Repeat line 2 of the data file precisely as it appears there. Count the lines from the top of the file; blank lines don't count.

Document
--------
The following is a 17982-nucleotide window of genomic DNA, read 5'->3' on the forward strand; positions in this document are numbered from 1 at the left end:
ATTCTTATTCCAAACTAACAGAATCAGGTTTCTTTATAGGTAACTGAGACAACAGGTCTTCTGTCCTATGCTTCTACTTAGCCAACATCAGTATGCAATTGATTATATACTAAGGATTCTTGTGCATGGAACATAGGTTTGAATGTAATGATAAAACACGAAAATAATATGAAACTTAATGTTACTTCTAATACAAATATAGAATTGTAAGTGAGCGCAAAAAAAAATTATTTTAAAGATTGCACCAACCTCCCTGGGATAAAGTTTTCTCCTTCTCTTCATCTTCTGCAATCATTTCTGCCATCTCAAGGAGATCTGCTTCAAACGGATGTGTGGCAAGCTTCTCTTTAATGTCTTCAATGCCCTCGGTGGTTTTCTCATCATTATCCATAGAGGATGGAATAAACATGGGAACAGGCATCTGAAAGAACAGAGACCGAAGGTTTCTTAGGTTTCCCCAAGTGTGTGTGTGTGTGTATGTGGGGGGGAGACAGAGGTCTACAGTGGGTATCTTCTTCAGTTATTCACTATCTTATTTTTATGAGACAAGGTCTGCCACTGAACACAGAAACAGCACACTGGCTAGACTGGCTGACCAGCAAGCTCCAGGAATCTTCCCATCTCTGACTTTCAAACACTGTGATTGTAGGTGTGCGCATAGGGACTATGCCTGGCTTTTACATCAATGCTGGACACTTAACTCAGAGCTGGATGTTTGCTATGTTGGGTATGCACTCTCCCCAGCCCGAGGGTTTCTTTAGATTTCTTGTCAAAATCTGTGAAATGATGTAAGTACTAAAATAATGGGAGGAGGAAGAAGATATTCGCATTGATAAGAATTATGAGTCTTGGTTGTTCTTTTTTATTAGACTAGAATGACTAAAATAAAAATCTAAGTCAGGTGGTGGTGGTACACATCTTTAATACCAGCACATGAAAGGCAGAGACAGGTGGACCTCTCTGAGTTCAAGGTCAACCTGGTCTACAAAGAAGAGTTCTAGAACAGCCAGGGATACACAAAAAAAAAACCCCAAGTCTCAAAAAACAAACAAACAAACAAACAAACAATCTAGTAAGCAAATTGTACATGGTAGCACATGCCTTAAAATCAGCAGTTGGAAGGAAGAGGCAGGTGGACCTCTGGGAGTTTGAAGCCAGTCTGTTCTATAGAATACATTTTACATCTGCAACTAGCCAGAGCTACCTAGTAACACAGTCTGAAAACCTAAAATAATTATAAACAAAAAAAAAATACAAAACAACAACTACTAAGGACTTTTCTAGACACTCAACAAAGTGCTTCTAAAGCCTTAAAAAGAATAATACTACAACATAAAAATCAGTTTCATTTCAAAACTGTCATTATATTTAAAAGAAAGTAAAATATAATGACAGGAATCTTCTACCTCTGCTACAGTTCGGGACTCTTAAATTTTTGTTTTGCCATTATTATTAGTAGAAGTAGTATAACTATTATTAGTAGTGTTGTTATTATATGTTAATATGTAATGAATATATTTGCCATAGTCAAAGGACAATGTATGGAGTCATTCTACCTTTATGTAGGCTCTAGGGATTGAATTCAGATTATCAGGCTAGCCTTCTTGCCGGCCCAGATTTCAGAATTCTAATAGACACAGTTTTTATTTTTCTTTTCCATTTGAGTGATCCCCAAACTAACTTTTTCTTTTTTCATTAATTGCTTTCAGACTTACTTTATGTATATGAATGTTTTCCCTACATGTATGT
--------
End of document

ATTCTTATTCCAAACTAACAGAATCAGGTTTCTTTATAGGTAACTGAGACAACAGGTCTTCTGTCCTATGCTTCTACTTAGCCAACATCAGTATGCAATTGATTATATACTAAGGATTCTTGTGCATGGAACATAGGTTTGAATGTAATGATAAAACACGAAAATAATATGAAACTTAATGTTACTTCTAATACAAATATAGAATTGTAAGTGAGCGCAAAAAAAAATTATTTTAAAGATTGCACCAACCTCCCTGGGATAAAGTTTTCTCCTTCTCTTCATCTTCTGCAATCATTTCTGCCATCTCAAGGAGATCTGCTTCAAACGGATGTGTGGCAAGCTTCTCTTTAATGTCTTCAATGCCCTCGGTGGTTTTCTCATCATTATCCATAGAGGATGGAATAAACATGGGAACAGGCATCTGAAAGAACAGAGACCGAAGGTTTCTTAGGTTTCCCCAAGTGTGTGTGTGTGTGTATGTGGGGGGGAGACAGAGGTCTACAGTGGGTATCTTCTTCAGTTATTCACTATCTTATTTTTATGAGACAAGGTCTGCCACTGAACACAGAAACAGCACACTGGCTAGACTGGCTGACCAGCAAGCTCCAGGAATCTTCCCATCTCTGACTTTCAAACACTGTGATTGTAGGTGTGCGCATAGGGACTATGCCTGGCTTTTACATCAATGCTGGACACTTAACTCAGAGCTGGATGTTTGCTATGTTGGGTATGCACTCTCCCCAGCCCGAGGGTTTCTTTAGATTTCTTGTCAAAATCTGTGAAATGATGTAAGTACTAAAATAATGGGAGGAGGAAGAAGATATTCGCATTGATAAGAATTATGAGTCTTGGTTGTTCTTTTTTATTAGACTAGAATGACTAAAATAAAAATCTAAGTCAGGTGGTGGTGGTACACATCTTTAATACCAGCACATGAAAGGCAGAGACAGGTGGACCTCTCTGAGTTCAAGGTCAACCTGGTCTACAAAGAAGAGTTCTAGAACAGCCAGGGATACACAAAAAAAAAACCCCAAGTCTCAAAAAACAAACAAACAAACAAACAAACAATCTAGTAAGCAAATTGTACATGGTAGCACATGCCTTAAAATCAGCAGTTGGAAGGAAGAGGCAGGTGGACCTCTGGGAGTTTGAAGCCAGTCTGTTCTATAGAATACATTTTACATCTGCAACTAGCCAGAGCTACCTAGTAACACAGTCTGAAAACCTAAAATAATTATAAACAAAAAAAAAATACAAAACAACAACTACTAAGGACTTTTCTAGACACTCAACAAAGTGCTTCTAAAGCCTTAAAAAGAATAATACTACAACATAAAAATCAGTTTCATTTCAAAACTGTCATTATATTTAAAAGAAAGTAAAATATAATGACAGGAATCTTCTACCTCTGCTACAGTTCGGGACTCTTAAATTTTTGTTTTGCCATTATTATTAGTAGAAGTAGTATAACTATTATTAGTAGTGTTGTTATTATATGTTAATATGTAATGAATATATTTGCCATAGTCAAAGGACAATGTATGGAGTCATTCTACCTTTATGTAGGCTCTAGGGATTGAATTCAGATTATCAGGCTAGCCTTCTTGCCGGCCCAGATTTCAGAATTCTAATAGACACAGTTTTTATTTTTCTTTTCCATTTGAGTGATCCCCAAACTAACTTTTTCTTTTTTCATTAATTGCTTTCAGACTTACTTTATGTATATGAATGTTTTCCCTACATGTATGT